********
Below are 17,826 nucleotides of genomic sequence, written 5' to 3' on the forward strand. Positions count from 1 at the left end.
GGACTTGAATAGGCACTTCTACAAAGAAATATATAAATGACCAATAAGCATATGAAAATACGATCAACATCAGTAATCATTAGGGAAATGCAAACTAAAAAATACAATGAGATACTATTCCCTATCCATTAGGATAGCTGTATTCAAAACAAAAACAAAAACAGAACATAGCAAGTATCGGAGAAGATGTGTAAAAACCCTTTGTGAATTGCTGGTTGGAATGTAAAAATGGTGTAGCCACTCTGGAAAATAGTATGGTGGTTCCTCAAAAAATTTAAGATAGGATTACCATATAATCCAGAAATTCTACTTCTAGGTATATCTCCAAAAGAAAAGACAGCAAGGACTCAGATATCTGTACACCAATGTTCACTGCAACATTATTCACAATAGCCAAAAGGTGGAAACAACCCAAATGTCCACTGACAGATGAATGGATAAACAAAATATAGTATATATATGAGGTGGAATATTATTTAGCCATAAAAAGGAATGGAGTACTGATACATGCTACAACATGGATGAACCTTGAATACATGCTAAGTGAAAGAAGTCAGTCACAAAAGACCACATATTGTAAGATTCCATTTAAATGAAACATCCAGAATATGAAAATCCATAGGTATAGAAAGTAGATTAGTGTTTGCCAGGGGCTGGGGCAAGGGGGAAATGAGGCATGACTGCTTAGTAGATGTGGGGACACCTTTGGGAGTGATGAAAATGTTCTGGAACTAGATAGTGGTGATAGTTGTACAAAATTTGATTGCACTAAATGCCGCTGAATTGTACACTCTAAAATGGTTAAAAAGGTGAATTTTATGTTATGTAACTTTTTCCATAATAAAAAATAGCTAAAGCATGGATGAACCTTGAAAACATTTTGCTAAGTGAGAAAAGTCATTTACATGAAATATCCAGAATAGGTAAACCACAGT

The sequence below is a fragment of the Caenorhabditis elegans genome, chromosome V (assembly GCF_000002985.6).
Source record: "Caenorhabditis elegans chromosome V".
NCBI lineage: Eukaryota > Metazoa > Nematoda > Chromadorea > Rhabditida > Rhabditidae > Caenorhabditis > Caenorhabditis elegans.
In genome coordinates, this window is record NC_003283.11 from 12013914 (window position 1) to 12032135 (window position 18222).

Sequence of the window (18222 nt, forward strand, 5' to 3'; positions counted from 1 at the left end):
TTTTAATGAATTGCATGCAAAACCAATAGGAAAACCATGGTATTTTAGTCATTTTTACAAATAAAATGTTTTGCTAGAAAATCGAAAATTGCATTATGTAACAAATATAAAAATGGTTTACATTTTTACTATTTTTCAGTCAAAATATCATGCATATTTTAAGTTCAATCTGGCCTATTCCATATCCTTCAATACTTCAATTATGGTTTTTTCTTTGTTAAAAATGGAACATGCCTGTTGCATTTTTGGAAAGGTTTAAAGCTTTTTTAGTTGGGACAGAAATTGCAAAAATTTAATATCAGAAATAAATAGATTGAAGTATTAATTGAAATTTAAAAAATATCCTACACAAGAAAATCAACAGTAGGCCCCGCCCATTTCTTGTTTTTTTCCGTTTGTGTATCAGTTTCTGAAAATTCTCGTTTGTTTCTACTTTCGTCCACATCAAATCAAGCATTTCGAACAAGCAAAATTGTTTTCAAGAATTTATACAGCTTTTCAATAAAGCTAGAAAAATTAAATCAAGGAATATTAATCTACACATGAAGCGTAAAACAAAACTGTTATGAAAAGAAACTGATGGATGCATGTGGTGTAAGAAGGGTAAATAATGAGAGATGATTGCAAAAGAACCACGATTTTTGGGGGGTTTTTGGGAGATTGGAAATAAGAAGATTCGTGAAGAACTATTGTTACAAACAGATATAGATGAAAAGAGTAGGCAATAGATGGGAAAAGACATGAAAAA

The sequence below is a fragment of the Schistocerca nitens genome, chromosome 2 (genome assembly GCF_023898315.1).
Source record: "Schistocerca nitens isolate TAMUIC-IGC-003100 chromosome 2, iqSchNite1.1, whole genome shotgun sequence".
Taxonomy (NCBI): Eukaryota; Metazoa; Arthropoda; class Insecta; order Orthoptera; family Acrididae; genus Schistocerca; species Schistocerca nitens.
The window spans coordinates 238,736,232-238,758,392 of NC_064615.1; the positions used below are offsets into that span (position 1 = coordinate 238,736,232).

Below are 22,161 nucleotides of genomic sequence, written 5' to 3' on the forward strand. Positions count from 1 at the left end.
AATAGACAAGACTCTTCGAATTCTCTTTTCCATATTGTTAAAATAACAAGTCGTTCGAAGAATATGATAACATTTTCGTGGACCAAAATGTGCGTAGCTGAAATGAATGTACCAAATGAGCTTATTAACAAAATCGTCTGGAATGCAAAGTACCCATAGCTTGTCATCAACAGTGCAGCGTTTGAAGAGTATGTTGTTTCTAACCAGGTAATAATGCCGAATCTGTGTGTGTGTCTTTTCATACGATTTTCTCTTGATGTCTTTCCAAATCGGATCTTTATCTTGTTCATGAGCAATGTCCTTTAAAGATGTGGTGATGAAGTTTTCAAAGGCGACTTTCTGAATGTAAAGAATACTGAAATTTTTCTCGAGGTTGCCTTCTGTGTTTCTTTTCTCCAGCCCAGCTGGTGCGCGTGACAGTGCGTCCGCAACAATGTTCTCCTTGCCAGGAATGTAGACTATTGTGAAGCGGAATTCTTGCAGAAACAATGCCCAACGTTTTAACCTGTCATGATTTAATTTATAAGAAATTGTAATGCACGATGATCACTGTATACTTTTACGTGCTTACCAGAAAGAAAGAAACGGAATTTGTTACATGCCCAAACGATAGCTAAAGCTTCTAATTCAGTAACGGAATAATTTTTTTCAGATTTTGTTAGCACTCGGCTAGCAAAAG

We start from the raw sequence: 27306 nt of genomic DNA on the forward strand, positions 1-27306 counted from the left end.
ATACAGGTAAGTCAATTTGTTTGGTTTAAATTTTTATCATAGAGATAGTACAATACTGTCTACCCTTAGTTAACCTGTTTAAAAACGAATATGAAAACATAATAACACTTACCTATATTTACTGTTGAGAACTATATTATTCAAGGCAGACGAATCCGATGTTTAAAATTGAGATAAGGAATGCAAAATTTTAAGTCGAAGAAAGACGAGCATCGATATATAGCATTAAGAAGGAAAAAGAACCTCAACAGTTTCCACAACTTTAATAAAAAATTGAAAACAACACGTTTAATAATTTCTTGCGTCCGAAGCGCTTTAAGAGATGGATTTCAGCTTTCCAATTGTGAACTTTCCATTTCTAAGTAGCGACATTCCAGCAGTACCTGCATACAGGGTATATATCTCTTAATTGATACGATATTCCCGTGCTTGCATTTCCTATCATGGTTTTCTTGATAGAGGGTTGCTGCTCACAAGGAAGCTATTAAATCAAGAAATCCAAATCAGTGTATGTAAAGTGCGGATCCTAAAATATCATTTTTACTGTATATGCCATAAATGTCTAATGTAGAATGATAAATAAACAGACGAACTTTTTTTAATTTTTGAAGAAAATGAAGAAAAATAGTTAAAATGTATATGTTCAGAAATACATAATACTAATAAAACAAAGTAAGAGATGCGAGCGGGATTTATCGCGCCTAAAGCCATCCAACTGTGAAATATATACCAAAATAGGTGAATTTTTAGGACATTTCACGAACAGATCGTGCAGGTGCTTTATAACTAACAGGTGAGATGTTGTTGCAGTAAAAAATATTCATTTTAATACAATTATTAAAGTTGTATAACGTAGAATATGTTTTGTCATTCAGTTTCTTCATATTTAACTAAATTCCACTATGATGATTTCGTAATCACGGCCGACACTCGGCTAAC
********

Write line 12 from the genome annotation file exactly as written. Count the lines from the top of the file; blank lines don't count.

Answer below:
The window spans coordinates 238,736,232-238,758,392 of NC_064615.1; the positions used below are offsets into that span (position 1 = coordinate 238,736,232).